Gwadar Port Processes First Transit Goods For Afghanistan Markets
Pakistan’s Gwadar port has received its first shipment of goods destined for Afghanistan, acting as a transit for goods exported by the UAE.
Mohammad Sadiq, Pakistan’s special envoy for Afghanistan, stated that “The first transit consignment of bulk cargo through Gwadar to Afghanistan started today. Several consignments are lined up for coming days. We have crossed another milestone towards establishing our credentials as a transit city.”
The ship carrying trade goods for Afghanistan anchored at the port, which was transported to Afghanistan via road after customs clearance.
With its 600-kilometer coastline, Gwadar is a key deep seaport currently operated by China, which seeks to gain direct access to the Indian Ocean via Gwadar in line with its US$64 billion Pakistan-China Economic Corridor (CPEC) mega project.
The economic corridor is hoped to provide China cheaper access to Africa and the Middle East and also earn Pakistan billions of dollars to provide transit facilities to China.
Two weeks ago Islamabad reopened a key border crossing to resume exports from Afghanistan to India under the Pakistan-Afghanistan Transit Trade Agreement (APTTA). The 2010 bilateral trade agreement provides Afghan traders access to the eastern Wagah border with India, where Afghan goods are offloaded onto Indian trucks. The agreement, however, does not permit Indian goods to be loaded onto trucks for transit back to Afghanistan.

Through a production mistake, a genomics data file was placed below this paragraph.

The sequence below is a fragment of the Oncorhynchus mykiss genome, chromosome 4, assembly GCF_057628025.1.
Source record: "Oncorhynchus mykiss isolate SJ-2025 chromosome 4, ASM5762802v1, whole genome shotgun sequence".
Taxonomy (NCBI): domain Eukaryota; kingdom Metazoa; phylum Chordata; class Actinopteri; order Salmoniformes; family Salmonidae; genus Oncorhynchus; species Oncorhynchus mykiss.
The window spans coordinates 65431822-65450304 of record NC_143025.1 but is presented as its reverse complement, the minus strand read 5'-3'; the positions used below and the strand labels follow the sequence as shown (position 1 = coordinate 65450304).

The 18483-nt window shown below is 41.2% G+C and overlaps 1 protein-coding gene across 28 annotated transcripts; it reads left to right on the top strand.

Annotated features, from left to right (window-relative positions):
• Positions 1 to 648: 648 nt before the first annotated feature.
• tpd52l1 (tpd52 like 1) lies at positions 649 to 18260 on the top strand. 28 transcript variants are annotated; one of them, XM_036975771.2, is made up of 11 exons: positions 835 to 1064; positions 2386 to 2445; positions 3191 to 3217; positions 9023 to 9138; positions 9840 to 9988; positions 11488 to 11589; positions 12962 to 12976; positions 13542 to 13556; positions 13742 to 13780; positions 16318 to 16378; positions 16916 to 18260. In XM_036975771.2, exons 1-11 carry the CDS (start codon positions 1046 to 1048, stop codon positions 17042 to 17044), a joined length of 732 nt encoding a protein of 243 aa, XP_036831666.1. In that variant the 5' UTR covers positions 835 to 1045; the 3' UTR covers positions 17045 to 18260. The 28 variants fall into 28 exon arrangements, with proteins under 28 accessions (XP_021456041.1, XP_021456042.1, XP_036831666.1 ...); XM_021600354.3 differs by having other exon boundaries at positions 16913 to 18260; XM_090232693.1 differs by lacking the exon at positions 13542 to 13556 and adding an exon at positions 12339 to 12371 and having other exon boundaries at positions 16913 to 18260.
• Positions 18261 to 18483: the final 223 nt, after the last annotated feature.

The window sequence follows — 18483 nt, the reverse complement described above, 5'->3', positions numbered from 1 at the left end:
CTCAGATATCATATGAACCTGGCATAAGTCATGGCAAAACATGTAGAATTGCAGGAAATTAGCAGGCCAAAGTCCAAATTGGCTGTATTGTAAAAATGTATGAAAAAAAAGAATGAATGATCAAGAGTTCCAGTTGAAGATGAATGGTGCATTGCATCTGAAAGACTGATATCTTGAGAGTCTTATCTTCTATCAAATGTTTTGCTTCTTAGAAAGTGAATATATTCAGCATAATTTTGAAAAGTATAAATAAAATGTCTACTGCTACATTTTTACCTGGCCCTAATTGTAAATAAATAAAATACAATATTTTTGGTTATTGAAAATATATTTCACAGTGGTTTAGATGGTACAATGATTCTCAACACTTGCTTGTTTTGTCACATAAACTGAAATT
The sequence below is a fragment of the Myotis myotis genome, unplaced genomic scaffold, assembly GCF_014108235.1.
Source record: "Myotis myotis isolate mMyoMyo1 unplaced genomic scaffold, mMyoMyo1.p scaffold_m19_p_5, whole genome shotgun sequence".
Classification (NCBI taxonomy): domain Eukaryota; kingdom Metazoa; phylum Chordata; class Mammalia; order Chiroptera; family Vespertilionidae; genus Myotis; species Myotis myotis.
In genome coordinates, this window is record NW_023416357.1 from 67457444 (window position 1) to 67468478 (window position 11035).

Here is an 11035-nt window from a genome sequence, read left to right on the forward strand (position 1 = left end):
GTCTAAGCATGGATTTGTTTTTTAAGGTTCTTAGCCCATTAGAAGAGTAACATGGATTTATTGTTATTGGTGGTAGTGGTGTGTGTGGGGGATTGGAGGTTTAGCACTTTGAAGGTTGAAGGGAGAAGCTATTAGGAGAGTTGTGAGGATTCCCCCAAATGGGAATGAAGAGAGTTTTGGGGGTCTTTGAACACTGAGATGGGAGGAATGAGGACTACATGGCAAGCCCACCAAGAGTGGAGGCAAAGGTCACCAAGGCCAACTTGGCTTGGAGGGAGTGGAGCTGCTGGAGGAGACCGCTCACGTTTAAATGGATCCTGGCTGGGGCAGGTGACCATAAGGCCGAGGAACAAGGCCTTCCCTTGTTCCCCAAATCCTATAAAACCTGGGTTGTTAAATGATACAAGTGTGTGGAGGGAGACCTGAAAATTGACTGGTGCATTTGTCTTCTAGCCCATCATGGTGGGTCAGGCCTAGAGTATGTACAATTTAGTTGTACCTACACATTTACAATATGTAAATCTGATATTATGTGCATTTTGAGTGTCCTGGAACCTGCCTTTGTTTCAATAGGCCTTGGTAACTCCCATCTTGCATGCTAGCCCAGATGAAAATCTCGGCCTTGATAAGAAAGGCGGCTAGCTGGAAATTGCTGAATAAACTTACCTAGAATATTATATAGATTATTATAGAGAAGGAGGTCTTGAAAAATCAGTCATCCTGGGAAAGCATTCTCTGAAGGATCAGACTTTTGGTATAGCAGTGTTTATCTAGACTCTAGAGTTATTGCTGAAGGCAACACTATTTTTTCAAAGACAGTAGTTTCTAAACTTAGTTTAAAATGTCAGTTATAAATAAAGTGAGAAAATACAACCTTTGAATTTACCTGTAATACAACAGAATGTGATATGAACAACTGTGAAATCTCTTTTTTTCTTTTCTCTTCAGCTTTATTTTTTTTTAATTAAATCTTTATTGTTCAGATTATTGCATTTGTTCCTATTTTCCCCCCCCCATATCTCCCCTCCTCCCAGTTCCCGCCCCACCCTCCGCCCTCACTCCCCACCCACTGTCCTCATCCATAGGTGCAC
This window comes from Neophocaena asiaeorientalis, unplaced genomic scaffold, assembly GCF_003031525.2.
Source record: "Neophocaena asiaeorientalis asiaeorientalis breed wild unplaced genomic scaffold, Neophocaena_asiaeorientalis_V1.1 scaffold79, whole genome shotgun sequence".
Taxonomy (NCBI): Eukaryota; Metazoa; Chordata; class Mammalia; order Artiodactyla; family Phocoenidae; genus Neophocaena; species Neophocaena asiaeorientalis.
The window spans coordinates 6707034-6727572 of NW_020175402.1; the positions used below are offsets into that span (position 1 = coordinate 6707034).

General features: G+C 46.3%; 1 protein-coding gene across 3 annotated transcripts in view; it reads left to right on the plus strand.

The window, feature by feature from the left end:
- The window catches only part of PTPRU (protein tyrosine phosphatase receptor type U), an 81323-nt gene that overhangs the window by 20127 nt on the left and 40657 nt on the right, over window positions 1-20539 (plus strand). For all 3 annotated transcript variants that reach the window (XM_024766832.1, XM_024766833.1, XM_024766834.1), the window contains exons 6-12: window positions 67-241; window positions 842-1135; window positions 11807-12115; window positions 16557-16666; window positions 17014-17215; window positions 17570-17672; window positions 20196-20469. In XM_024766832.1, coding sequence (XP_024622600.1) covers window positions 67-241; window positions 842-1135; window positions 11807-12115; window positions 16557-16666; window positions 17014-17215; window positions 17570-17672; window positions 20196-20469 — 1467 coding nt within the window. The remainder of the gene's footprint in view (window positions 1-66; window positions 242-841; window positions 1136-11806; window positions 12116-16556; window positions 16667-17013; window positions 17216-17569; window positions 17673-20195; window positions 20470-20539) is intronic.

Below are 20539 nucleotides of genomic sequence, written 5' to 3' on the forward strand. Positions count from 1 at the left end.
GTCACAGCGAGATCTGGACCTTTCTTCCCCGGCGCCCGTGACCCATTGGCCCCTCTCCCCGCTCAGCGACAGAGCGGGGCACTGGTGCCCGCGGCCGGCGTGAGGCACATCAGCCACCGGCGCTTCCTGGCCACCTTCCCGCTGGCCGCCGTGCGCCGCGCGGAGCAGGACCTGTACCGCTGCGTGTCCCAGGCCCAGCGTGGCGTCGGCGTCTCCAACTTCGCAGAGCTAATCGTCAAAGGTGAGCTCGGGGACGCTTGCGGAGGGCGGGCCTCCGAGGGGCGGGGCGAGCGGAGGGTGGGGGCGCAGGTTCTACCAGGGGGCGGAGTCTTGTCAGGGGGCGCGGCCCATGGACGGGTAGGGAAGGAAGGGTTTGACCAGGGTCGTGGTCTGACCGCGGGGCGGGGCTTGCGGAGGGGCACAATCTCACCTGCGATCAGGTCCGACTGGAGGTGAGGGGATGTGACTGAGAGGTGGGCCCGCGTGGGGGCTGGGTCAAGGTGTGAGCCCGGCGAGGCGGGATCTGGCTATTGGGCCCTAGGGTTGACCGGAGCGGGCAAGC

Last month, Pakistan also reopened three key trade routes – the southwestern Chaman, northwestern Torkham, and Ghulam Khan border crossings – for transit trade and exports to Afghanistan.
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Silk Road Briefing is written by Dezan Shira & Associates. The firm has 28 offices throughout Asia, and assists foreign investors into the region. For strategic advisory and business intelligence issues please contact the firm at firstname.lastname@example.org or visit www.dezshira.com